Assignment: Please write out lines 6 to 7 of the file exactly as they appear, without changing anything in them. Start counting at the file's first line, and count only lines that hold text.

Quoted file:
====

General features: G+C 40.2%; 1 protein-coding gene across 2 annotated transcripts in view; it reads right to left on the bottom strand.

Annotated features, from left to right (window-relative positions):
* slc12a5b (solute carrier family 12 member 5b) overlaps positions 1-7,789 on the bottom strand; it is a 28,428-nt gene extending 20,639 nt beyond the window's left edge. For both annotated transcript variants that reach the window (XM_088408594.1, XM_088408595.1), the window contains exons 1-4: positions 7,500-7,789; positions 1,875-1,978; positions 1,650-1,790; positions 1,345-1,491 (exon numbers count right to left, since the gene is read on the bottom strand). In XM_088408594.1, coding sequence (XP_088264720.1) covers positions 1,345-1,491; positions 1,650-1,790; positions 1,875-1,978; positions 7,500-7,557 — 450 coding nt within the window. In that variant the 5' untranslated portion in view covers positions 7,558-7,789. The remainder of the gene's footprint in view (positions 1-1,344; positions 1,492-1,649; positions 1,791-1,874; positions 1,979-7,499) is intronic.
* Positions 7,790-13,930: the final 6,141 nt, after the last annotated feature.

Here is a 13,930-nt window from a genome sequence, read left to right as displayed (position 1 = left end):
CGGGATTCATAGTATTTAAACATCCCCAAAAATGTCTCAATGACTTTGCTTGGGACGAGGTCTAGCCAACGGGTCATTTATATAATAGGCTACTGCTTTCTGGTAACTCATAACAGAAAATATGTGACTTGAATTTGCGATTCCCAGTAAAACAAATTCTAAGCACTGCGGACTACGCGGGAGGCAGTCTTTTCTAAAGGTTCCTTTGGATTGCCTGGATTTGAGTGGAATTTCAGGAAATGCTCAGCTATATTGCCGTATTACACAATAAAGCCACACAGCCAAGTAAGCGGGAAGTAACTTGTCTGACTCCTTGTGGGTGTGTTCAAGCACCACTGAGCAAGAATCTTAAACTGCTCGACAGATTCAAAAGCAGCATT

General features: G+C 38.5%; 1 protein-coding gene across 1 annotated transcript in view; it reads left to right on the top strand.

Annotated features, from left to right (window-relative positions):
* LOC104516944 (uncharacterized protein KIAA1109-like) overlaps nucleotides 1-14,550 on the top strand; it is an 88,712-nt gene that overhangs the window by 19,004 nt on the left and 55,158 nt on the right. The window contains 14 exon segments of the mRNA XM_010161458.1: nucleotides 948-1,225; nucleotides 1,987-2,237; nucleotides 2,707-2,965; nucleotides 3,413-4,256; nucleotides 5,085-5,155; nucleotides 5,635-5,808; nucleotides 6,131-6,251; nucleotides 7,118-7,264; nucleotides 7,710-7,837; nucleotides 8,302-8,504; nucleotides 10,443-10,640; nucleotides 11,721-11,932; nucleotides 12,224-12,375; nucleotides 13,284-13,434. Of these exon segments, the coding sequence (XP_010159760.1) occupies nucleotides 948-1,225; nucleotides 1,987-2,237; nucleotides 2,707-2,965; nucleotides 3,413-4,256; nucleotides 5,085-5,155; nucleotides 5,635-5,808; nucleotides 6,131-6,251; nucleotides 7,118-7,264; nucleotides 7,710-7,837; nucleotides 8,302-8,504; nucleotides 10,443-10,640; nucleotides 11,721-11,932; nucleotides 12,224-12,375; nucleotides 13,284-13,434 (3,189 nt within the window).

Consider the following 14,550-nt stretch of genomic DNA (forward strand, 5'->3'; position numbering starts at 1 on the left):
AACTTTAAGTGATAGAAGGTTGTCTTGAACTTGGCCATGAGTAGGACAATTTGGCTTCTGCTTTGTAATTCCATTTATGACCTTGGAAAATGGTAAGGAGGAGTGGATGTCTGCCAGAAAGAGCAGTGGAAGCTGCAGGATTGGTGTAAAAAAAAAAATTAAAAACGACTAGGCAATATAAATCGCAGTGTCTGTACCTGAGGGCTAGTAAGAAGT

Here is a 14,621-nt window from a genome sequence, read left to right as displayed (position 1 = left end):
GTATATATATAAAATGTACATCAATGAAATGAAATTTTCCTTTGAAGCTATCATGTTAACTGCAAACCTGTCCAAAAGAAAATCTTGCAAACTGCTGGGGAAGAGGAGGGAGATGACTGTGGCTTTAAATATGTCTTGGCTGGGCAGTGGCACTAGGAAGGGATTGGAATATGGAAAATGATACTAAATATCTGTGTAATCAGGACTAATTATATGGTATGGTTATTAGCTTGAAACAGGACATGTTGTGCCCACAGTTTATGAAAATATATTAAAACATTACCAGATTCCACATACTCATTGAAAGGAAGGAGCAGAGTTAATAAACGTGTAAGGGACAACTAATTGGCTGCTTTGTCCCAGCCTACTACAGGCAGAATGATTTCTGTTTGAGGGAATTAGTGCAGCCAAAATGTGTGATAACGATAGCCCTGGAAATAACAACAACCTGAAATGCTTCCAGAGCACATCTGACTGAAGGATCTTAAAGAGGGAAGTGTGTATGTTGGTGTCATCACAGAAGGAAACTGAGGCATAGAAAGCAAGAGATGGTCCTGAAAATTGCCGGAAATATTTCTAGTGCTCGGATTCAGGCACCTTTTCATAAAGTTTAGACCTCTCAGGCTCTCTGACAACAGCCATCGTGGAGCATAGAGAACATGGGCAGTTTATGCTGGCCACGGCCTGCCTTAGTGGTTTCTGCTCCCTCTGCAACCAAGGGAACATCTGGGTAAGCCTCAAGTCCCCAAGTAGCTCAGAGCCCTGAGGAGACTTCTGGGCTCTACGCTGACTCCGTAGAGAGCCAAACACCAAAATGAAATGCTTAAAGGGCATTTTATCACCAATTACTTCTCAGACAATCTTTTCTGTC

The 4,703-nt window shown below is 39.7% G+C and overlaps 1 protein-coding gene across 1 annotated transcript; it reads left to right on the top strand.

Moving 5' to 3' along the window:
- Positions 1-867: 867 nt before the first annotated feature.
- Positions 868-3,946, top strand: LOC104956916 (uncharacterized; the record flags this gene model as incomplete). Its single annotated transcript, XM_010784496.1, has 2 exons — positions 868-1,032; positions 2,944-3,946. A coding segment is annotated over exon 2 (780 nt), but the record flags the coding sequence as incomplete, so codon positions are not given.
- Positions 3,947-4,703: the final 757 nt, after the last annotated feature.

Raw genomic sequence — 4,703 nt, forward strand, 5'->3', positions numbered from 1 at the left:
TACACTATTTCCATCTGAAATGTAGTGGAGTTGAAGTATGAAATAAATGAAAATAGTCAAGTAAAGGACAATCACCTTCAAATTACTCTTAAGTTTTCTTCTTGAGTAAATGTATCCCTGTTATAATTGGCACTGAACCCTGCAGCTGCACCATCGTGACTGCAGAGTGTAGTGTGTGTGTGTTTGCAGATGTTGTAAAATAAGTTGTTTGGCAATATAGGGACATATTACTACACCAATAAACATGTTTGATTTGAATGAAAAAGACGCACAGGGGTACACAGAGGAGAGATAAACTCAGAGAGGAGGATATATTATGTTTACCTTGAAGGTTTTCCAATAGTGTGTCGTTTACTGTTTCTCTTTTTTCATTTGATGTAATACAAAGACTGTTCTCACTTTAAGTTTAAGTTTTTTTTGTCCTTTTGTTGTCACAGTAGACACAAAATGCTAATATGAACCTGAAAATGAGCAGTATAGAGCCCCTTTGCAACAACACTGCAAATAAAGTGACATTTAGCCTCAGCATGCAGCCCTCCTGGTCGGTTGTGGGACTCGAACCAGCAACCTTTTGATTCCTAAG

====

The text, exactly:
CGGGATTCATAGTATTTAAACATCCCCAAAAATGTCTCAATGACTTTGCTTGGGACGAGGTCTAGCCAACGGGTCATTTATATAATAGGCTACTGCTTTCTGGTAACTCATAACAGAAAATATGTGACTTGAATTTGCGATTCCCAGTAAAACAAATTCTAAGCACTGCGGACTACGCGGGAGGCAGTCTTTTCTAAAGGTTCCTTTGGATTGCCTGGATTTGAGTGGAATTTCAGGAAATGCTCAGCTATATTGCCGTATTACACAATAAAGCCACACAGCCAAGTAAGCGGGAAGTAACTTGTCTGACTCCTTGTGGGTGTGTTCAAGCACCACTGAGCAAGAATCTTAAACTGCTCGACAGATTCAAAAGCAGCATT

General features: G+C 38.5%; 1 protein-coding gene across 1 annotated transcript in view; it reads left to right on the top strand.